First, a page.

Monday Mourning Dec 4: A Strange Defeat

a strange defeat
LONDON, ENGLAND - DECEMBER 02: Petr Cech of Arsenal during the Premier League match between Arsenal and Manchester United at Emirates Stadium on December 2, 2017 in London, England. (Photo by James Baylis - AMA/Getty Images)

The team lost again on Saturday, so join me in a day of remembrance of what could have been. Leading into the clash with Manchester United on Saturday, Arsenal had a right to be confident. After a dismal August, the season had shaped up nicely, other than a few bad results. Our boys won the NLD comfortably and had already taken a point at Stamford Bridge. The Gunners also had a good record against United recently, especially at home. The likes of Shkodran Mustafi and Danny Welbeck were back fit and, just before kick-off, star striker Alex Lacazette was announced very unexpectedly as a starter. But what followed was a strange defeat.

So, what happened?

A Strange Defeat to Manchester United

Defensive Mistakes (Gifts)

As I said, Arsenal had a right to be confident, however they somewhat strangely didn’t show any real semblance to confidence. Their passing was just not up to par early on, and they got punished almost right away for it, leading to a strange defeat.

Laurent Koscielny decided to try and dribble the ball out from the back before sending a soft cross over to Sead Kolasinac. The wing-back clearly didn’t see Antonio Valencia closing in, else he wouldn’t have tried to get on the end of the pass.

Instead, his opposite number expertly swiped the ball and exploited the gaping space in our back line. The remainder of our defense got caught out trying to close down Pogba, who had the ball played to him, while no one covered Valencia, giving him far too much time and space in the box.

Perhaps Cech or Monreal (both had the ball pass between their legs) should have made a block, but the play was bad enough up to that point that the goal was deserved.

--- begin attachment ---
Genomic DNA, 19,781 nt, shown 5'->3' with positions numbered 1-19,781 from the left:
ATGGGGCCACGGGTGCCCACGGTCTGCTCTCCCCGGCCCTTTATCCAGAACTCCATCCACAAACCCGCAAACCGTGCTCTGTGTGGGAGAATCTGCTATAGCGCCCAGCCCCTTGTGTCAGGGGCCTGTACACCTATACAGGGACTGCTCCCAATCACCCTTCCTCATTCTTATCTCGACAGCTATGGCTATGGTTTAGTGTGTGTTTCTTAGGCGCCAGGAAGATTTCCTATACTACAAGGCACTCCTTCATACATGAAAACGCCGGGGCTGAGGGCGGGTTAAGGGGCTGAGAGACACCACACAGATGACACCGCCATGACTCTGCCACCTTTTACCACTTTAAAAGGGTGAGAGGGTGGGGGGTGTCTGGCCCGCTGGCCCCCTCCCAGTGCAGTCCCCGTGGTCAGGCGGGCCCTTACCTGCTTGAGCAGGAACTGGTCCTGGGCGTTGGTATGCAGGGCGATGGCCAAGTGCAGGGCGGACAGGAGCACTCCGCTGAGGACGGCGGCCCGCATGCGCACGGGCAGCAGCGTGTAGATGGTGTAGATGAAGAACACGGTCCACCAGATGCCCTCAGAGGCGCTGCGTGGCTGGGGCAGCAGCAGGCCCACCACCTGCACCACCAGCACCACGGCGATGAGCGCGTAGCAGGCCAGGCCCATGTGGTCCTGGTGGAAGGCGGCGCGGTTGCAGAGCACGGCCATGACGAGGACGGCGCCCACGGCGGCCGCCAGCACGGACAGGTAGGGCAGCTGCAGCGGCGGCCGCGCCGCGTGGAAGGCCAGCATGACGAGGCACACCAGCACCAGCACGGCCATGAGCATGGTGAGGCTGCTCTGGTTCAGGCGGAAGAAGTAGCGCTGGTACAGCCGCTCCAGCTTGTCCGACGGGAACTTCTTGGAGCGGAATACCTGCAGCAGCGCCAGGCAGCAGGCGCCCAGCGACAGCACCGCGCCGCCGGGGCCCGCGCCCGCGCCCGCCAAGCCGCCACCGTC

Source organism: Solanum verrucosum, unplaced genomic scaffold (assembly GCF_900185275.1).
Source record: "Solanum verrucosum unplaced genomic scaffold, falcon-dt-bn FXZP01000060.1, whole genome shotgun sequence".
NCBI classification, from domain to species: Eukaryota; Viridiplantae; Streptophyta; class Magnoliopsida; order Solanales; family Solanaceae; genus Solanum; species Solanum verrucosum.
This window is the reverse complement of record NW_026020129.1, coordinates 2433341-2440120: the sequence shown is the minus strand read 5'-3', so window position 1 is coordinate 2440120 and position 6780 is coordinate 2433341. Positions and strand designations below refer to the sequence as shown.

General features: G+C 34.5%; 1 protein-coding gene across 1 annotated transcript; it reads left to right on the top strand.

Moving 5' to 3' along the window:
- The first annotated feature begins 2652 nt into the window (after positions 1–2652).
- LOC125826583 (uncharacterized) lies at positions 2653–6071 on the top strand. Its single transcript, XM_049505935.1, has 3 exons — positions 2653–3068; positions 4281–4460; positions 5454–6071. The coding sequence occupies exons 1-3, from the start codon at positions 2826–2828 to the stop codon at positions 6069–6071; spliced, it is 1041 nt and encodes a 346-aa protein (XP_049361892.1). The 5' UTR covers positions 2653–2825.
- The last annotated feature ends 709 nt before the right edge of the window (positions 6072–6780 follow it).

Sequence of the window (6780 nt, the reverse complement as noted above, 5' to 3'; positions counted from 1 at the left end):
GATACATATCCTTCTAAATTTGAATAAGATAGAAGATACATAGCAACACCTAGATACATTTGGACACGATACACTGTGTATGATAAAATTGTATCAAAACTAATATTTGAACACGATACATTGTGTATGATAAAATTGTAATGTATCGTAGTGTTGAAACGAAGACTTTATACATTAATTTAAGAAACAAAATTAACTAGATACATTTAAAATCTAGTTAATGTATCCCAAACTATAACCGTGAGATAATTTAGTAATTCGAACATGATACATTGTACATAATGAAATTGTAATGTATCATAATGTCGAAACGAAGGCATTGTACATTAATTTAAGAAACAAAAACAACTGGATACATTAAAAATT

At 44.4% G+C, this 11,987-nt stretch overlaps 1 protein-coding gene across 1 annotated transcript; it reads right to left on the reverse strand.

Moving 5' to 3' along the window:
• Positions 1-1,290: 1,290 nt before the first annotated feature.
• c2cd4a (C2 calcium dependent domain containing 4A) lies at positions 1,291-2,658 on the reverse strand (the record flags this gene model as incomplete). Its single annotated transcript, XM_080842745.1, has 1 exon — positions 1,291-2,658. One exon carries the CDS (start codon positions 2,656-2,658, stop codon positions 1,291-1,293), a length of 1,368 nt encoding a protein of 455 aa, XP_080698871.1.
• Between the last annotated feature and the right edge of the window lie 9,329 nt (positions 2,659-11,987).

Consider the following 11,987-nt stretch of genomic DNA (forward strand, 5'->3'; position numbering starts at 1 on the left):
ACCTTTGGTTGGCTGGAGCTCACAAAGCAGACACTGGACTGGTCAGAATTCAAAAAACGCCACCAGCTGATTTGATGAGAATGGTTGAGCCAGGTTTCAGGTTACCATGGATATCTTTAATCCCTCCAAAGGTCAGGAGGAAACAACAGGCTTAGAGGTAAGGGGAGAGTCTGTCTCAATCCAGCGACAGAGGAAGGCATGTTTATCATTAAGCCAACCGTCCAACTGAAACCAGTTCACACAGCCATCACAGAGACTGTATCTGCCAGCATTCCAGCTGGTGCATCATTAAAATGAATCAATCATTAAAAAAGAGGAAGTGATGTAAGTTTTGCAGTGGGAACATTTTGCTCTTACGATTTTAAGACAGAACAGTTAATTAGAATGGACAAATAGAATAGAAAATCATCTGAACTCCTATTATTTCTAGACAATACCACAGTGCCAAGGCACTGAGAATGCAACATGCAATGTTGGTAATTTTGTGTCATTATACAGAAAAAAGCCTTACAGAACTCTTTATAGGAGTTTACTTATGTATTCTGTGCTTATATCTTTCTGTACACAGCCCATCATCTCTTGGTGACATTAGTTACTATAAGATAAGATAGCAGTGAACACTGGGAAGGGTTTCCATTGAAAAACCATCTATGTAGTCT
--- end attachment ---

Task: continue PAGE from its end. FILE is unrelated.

Less than ten minutes later, Mustafi also got closed down when trying to dribble out from the back, this time trying a superfluous outside-of-the-boot pass back across Jesse Lingard.

Lukaku, Martial and Lingard then combined beautifully to cut through Arsenal’s defense and score the second in less than twelve minutes.

Analysis

There is no doubt that the United attack played these two incidents perfectly (or just about perfectly), but they were completely avoidable goals, at least from the Gunner’s perspective. Worse of all, Mustafi had to go off after picking up a knock on the second strike.

If we fast-forward past Lacazette’s goal, and what a good one it was, to the final goal of the match, we see yet another bad mistake from an Arsenal man.

With Manure breaking, Koscielny had to deal with Paul Pogba, leaving Lingard to be dealt with by Xhaka. The attacker exploited the space available in the box well, realizing that Xhaka was, in fact, ball-watching.

The Swiss didn’t even once check on his mark, allowing Pogba, once he out-muscled Koscielny, to pick out the pass easily. Speaking of easily, I can’t help but observe that Xhaka could have easily dealt with the cross if he had been in position.

Is De Gea That Good? Was the Finishing That Bad?

After a strange defeat, this is a reasonable question. You’ve heard the figures already, 14 saves on 15 shots on goal, good for best all-time by the United keeper on Saturday. In total, Arsenal collected 33 efforts both on and off goal, compared to four by their guests.